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Roger Smith GREAT Britain Unique Watch Hands-On

Roger Smith GREAT Britain Unique Watch Hands-On Hands-On

Commissioned by the British government itself (by order of David Cameron) the Roger Smith GREAT Britain watch debuted back in 2012 during the “GREAT Britain” exhibition that represented the best of English products during the 2012 London Olympic games. The Roger Smith “GREAT Britain” watch is easily one of the most anticipated collectors’ watches of our day given its reason for existing, maker, and not being able to actually buy it. Perhaps someday, the Roger Smith GREAT Britain watch will fall into a collector’s hands who will be really happy with it. Actually, I am not even entirely sure who owns it – that honor might be with Roger Smith himself.

Roger Smith GREAT Britain Unique Watch Hands-On Hands-On

Roger Smith GREAT Britain Unique Watch Hands-On Hands-On

At SalonQP 2015, I had a very rare chance to get a hands-on look at the one-of-a-kind Roger Smith GREAT Britain watch (that we discussed in more detail here in 2014) that is all too easy to love if you are A) British or B) fond of British things. Of course, you should also probably be a fan of ultimate high-end horology, as Roger Smith (the only apprentice of the late George Daniels) is among the world’s last watch makers to more or less produce everything by hand at his workshop which is located on the Isle of Man off the coast of England near Ireland.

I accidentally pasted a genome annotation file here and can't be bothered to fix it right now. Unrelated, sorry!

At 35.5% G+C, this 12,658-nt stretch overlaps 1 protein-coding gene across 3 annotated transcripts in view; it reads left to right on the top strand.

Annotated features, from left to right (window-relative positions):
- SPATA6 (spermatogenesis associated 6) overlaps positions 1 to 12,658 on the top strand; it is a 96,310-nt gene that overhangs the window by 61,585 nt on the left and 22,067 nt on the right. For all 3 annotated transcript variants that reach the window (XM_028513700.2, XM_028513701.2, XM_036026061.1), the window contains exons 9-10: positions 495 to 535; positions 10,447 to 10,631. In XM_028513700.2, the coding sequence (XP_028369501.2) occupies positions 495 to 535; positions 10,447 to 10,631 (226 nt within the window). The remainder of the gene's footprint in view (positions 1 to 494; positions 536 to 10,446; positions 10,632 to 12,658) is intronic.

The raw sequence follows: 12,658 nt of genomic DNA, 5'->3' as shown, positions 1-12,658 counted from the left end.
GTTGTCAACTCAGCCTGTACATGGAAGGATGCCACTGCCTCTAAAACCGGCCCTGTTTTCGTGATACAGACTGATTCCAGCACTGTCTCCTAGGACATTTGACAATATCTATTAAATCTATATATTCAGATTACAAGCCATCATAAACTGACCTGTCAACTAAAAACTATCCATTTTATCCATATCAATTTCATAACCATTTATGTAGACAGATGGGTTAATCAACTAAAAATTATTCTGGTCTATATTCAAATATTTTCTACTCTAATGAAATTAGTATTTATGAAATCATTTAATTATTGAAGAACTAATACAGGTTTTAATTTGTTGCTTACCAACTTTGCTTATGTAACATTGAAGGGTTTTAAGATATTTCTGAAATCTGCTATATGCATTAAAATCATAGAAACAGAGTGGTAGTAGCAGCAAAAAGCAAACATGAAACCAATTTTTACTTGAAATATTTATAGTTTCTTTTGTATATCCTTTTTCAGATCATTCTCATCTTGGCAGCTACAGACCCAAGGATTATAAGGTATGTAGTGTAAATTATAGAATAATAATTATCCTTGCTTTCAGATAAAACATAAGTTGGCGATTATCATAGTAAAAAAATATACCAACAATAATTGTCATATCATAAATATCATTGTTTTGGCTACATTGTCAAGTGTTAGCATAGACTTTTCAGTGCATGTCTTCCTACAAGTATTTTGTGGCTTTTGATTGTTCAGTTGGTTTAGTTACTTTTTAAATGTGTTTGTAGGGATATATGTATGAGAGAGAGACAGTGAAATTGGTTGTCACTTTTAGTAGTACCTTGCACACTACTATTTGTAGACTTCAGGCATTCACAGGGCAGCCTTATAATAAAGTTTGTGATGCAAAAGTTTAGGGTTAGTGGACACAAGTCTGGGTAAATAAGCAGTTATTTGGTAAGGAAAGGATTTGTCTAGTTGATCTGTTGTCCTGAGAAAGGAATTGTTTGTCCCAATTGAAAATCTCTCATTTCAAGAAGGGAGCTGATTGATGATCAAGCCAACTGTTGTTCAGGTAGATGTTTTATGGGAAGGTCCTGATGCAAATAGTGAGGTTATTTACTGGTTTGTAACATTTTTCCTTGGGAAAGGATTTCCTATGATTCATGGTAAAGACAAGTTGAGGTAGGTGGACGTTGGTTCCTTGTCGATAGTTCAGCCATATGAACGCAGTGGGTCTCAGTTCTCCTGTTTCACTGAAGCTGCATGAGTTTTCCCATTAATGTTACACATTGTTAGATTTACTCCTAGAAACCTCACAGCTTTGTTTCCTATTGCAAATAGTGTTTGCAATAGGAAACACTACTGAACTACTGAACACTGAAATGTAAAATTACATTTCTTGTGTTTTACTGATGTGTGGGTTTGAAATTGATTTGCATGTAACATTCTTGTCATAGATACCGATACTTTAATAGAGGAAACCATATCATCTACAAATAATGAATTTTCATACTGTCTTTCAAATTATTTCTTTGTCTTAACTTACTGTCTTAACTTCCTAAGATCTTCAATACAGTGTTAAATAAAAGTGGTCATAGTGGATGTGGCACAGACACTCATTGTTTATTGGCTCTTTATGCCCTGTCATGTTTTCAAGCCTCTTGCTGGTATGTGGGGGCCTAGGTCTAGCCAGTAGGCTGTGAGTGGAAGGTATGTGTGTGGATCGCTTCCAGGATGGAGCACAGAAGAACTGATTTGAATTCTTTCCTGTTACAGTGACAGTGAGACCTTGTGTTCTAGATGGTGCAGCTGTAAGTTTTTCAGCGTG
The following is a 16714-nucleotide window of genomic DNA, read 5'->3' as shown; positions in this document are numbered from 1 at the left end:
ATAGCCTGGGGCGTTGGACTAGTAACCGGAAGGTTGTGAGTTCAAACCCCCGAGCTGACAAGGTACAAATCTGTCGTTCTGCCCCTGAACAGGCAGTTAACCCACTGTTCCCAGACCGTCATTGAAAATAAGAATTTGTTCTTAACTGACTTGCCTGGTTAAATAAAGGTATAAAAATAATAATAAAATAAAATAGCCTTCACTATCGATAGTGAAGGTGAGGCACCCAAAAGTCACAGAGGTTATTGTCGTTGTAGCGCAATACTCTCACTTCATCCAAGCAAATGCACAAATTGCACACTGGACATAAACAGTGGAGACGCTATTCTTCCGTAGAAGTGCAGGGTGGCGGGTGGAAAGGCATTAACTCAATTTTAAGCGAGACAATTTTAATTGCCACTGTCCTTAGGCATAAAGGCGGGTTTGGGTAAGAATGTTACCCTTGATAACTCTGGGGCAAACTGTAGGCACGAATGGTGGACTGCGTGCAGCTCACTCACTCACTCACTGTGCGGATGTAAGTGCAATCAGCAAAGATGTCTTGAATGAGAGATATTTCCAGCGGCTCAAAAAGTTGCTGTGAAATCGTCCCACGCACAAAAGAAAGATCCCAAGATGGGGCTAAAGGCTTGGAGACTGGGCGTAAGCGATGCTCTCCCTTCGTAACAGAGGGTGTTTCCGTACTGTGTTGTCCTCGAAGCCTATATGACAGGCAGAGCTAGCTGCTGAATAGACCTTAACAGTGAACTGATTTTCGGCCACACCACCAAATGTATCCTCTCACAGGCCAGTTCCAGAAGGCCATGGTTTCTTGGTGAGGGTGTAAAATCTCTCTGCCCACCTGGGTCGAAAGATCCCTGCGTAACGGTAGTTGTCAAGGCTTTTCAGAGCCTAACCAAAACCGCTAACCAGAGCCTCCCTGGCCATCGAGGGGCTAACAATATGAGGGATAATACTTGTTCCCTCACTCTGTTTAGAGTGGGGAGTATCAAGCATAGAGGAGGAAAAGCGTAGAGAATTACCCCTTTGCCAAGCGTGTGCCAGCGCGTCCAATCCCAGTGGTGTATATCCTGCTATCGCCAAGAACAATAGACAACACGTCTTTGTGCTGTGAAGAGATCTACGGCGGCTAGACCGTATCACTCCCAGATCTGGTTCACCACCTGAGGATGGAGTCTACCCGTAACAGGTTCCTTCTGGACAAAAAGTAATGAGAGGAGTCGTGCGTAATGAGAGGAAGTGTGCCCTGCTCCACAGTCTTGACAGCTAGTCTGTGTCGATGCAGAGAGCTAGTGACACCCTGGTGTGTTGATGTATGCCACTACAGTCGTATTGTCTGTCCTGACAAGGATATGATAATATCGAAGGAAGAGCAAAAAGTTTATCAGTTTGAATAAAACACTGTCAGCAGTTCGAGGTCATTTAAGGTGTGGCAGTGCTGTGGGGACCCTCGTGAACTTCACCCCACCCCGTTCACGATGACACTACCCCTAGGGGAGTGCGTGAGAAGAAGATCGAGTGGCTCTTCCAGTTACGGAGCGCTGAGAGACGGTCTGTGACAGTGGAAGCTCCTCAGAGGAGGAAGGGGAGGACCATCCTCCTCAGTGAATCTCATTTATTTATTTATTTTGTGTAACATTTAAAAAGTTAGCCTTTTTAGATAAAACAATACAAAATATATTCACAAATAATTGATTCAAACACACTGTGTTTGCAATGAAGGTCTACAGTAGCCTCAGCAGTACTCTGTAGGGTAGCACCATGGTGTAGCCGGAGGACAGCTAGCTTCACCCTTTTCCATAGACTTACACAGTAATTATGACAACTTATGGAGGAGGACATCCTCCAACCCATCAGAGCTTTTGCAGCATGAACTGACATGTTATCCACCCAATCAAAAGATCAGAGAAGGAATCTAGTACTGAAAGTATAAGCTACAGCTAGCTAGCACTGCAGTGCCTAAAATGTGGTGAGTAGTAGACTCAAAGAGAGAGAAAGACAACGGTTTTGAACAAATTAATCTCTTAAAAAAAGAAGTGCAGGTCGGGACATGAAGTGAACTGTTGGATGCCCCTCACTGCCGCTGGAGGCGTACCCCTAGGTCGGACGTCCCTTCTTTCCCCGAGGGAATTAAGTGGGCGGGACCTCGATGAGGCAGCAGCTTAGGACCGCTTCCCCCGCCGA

Roger Smith GREAT Britain Unique Watch Hands-On Hands-On

Roger Smith recently shared that since he began producing timepieces in 2001, he has only made about 80 watches total to this day. That means each year Roger Smith is only able to produce just over five watches. Can you imagine the wait time for customers? Roger can’t really speed up production given that he does things himself, and that is sort of the point of the brand. As long as he is making a decent living, then I suppose this is fine in perpetuity – so long as he can continue to make watches, that is. As I’ve mentioned in the past, the real difficultly for Roger is in balancing his time between filling orders and dreaming up new timepieces. At SalonQP 2015, for instance, Roger Smith debuted four new watches (Series 1, 2, 3, and 4), but each of them lacked movements (for now).